With that background out of the way, we come back to graphics. AMD taped out Sourthern Islands in February, and likely had silicon in hand before the end of Q1. At Computex, AMD was playing an interesting game, their people were dropping hints that SI was Q1, basically no chance for product in 2011. This seemed plausible because of TSMC’s 40nm and 32nm debacles. In an unusual twist, it looks like TSMC has upped their game significantly for 28nm HKMG, and Q3 looks possible for production. Well done there TSMC.
Nvidia, expecting AMD to release in Q1, seems to also have been targeting Q1 as well. Not early Q1 either from what SemiAccurate’s moles tell us, think ‘barely’ instead of early. When credible word that Q3 was on the cards for AMD made the rounds, panic likely ensued at Nvidia and meetings were undoubtedly held. Given the status of the silicon, it seems very unlikely that the real story would have gone over well, so Plan B was put in to place. The very next day, there appears to have been a timely ‘leak’.
That ‘leak’ appeared on Fudzilla, and can be found here. We don’t have any doubt that this story is real, nor is this meant to cast any negative light on Fudo, this author holds him in the highest regard. It is however a textbook example of how to spin awful news in a way that can be further spun with both plausible deniabilty and no pesky contravening facts. Lets take a close look at it.
The first thing is that Kepler taped out, something that we can’t, as of publication time, independently confirm, but do not doubt. If you recall, when we broke the news that Fermi taped out two years ago, it was the end of July, not the end of June. The resultant GTX480 GPU had a paper launch with just days remaining in March of the following year. That meant a 9 month tapeout to market time, but to be fair, Fermi had an unusually problematic gestation. A solid argument could be made for the GF100B in December of 2010 being the ‘final’ product, but we will stick with 9 months for now, even though GF100 was not a working product on release.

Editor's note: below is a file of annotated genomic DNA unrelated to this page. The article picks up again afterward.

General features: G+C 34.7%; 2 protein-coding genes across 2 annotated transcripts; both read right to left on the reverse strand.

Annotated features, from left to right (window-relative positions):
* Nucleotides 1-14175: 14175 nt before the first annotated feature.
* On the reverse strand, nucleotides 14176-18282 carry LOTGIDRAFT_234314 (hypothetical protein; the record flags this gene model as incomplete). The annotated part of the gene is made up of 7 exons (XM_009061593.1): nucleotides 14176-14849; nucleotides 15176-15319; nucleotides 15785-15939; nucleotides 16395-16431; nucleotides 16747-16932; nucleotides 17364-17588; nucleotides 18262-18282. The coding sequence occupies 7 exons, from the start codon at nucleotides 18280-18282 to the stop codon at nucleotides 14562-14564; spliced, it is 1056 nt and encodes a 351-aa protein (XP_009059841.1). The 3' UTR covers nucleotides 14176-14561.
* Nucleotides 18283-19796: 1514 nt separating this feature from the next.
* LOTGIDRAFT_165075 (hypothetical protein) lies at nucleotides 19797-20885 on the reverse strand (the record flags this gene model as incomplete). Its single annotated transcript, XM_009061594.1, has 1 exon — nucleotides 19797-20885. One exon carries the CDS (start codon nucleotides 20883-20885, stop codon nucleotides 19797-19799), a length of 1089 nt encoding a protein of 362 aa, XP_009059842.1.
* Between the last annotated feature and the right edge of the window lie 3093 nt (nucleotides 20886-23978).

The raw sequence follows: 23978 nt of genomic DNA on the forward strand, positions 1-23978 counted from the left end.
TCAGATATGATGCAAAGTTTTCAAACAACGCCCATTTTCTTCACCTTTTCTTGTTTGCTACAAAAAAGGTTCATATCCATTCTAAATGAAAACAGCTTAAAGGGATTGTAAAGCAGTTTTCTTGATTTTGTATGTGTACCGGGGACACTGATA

Two key dates to think about here are when AMD taped out, and when Nvidia taped out, February 2011 and June 2011 respectively. From tapeout, the timeline is getting first silicon back in about 6 weeks, and if that is perfect, add three months to that for production. This means a minimum of about 5 months.
Every stepping you have to make adds about 6 weeks to the tally, more if there are tough bugs to quash. The norm is two spins, so about 7-8 months, and AMD is right there now, February to September. If Nvidia is as successful, mid-Q1 is the earliest you should be looking at for Kepler arrival.
Back to the article on Fudzilla, the second paragraph contains three bullet points, that the chip has taped out, there is a lot of leakage yet to be dealt with, and the 40nm to 28nm transition is tough. In isolation, these statements would seem quite plausible, and could easily be spun as OK, which is why they came out in the format that they did. If you compare that to other industry data, things don’t look so rosy.